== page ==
Saraswati idol locked up by education board for protection

Jan 28, 2013, 07:35 IST | Niranjan Medhekar

Rs 30,000 was spent on the enclosure after agitators demanded the statue be replaced with one of Savitribai Phule

With the country seemingly at a tipping point as agitations and demonstrations have become the order of the day, it appears even the gods aren’t safe. The Pune Municipal Corporation’s education board has felt compelled to build a cage around an idol of Saraswati at the entrance of its office after a Dalit organisation threatened to remove it. Thirty thousand rupees of taxpayers’ money has been expended in the process.

Behind lock and key: The Saraswati idol at the entrance of the PMC office has been kept inside an enclosure. Pic/Krunal Gosavi

On January 7, the political outfit Bharipa Bahujan Mahasangh had carried out a daylong agitation outside the PMC’s office at Shivajinagar, demanding that the Saraswati statue be replaced with one of social reformer Savitribai Phule, who had started the first school for women in the city in the 19th century. Following the demonstration, education board chairperson Pradeep Dhumal had reportedly mollified the agitators saying that the matter comes would be forwarded to the mayor. But within a week’s time, officials decided to construct a cage around the idol as a safeguard.

“We did not forward the proposal regarding the cage to PMC. The board took the decision on its own,” said education board administrator Shivaji Daundkar.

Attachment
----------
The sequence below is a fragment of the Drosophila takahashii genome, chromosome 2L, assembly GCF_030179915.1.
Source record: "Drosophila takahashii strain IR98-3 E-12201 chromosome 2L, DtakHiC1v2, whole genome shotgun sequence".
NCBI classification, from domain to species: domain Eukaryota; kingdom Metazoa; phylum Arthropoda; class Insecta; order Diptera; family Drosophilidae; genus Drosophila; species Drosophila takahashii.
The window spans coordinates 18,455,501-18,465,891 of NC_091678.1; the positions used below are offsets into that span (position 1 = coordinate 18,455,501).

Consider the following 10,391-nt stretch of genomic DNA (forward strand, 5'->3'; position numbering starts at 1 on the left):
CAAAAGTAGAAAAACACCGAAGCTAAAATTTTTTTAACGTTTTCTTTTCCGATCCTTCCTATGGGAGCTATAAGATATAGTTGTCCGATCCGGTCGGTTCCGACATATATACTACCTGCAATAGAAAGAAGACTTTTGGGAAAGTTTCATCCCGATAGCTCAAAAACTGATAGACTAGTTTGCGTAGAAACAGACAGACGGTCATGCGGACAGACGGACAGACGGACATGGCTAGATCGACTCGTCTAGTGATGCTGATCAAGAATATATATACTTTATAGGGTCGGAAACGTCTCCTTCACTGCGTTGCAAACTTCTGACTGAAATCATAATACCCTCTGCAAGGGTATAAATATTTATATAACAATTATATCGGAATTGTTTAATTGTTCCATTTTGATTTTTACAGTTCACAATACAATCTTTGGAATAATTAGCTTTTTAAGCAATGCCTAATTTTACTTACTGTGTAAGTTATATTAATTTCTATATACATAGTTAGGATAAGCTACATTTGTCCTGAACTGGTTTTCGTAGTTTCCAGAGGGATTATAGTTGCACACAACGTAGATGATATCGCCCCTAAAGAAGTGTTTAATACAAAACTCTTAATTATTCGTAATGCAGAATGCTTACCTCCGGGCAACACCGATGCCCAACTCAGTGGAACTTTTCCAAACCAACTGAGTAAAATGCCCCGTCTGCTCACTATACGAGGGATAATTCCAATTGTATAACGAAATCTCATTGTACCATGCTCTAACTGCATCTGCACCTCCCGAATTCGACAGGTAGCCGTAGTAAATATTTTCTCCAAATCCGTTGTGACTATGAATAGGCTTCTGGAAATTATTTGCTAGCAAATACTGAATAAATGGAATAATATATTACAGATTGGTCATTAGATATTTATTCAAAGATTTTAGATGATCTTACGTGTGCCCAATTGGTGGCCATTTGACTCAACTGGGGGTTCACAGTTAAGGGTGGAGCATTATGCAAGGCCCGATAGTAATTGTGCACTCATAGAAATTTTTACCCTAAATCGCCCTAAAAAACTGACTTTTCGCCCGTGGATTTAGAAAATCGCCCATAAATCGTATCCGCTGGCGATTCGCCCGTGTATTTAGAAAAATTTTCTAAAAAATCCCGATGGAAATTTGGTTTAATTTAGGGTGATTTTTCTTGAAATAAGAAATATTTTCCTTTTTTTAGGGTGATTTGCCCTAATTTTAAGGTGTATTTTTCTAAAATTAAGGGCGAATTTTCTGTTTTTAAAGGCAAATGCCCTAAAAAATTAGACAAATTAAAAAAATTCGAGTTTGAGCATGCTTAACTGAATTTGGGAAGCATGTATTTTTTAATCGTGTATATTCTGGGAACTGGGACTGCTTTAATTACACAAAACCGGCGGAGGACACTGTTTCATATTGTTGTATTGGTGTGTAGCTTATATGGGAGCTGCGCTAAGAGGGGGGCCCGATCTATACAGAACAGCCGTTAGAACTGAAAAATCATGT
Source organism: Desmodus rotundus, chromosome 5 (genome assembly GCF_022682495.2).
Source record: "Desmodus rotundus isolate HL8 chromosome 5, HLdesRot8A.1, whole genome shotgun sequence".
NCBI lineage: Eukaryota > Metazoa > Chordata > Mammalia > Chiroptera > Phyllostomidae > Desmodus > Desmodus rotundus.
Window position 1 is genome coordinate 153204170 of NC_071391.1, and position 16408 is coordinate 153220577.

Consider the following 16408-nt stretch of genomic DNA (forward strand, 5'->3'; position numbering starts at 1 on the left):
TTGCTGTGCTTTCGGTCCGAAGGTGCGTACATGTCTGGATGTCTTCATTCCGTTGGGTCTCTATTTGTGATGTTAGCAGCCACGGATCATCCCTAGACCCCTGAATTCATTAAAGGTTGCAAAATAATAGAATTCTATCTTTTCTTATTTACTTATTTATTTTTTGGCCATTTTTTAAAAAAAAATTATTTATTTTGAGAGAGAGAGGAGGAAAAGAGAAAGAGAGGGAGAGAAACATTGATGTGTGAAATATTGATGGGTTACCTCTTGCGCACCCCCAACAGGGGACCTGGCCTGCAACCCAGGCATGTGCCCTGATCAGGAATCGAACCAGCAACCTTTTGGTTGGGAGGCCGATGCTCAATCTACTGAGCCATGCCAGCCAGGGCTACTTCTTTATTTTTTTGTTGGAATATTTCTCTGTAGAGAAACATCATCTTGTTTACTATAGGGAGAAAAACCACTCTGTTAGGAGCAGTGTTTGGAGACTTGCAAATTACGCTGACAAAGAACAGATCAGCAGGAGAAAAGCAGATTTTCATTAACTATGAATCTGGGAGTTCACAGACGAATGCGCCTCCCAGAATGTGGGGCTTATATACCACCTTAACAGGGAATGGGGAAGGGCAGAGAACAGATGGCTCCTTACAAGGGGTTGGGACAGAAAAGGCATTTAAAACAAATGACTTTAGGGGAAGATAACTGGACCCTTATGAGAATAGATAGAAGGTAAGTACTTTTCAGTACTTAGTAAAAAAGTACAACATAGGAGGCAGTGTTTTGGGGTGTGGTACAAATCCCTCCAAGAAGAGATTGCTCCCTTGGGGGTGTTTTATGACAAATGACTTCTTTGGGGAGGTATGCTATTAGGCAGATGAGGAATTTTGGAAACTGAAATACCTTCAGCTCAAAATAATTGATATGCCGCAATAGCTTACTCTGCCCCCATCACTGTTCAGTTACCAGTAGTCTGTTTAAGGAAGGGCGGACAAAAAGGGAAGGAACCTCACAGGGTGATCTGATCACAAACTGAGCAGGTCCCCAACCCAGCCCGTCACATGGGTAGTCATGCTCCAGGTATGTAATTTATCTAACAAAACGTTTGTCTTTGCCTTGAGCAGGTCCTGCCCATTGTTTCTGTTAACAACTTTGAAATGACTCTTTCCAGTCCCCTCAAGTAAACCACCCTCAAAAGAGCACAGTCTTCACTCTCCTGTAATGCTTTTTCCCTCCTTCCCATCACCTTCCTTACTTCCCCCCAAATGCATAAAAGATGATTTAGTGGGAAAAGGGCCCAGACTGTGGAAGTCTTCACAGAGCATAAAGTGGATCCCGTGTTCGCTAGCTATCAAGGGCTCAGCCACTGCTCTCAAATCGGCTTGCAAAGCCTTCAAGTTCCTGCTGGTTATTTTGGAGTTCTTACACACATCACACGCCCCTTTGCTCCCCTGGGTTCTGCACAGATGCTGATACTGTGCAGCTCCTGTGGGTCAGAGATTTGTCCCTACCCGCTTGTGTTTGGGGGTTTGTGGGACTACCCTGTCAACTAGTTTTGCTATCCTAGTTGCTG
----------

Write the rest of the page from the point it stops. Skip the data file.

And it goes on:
When asked why the board felt the need to build the enclosure and how much money has been spent on it, he replied, “Obviously this was done to protect the idol. The cost incurred was around thirty thousand rupees. This way we have made sure that no one will harm the statue.”

The idol was instituted in 2009 by the then education board chairperson Sangita Tiwari from Congress. “No one had raised any objections to the idol in the last four years, as Saraswati is considered to be the goddess of knowledge. It appears from the recent agitation that the protesters just seek the limelight,” said a PMC official on condition of anonymity.

“I don’t think it was necessary to waste taxpayers’ money on building a cage. This will only encourage other political outfits to raise objections on trivial issues,” he added.

On the other hand, Bharipa Bahujan Mahasangh appeared totally unaware of the development. When contacted, Advocate Kiran Kadam, city chairperson of the outfit, said, “I did not know about this. Rather education board chairperson Pradeep Dhumal had assured us that he would pass on our demand to PMC. We will soon take up the matter again, and if needed, will agitate one more time.” 

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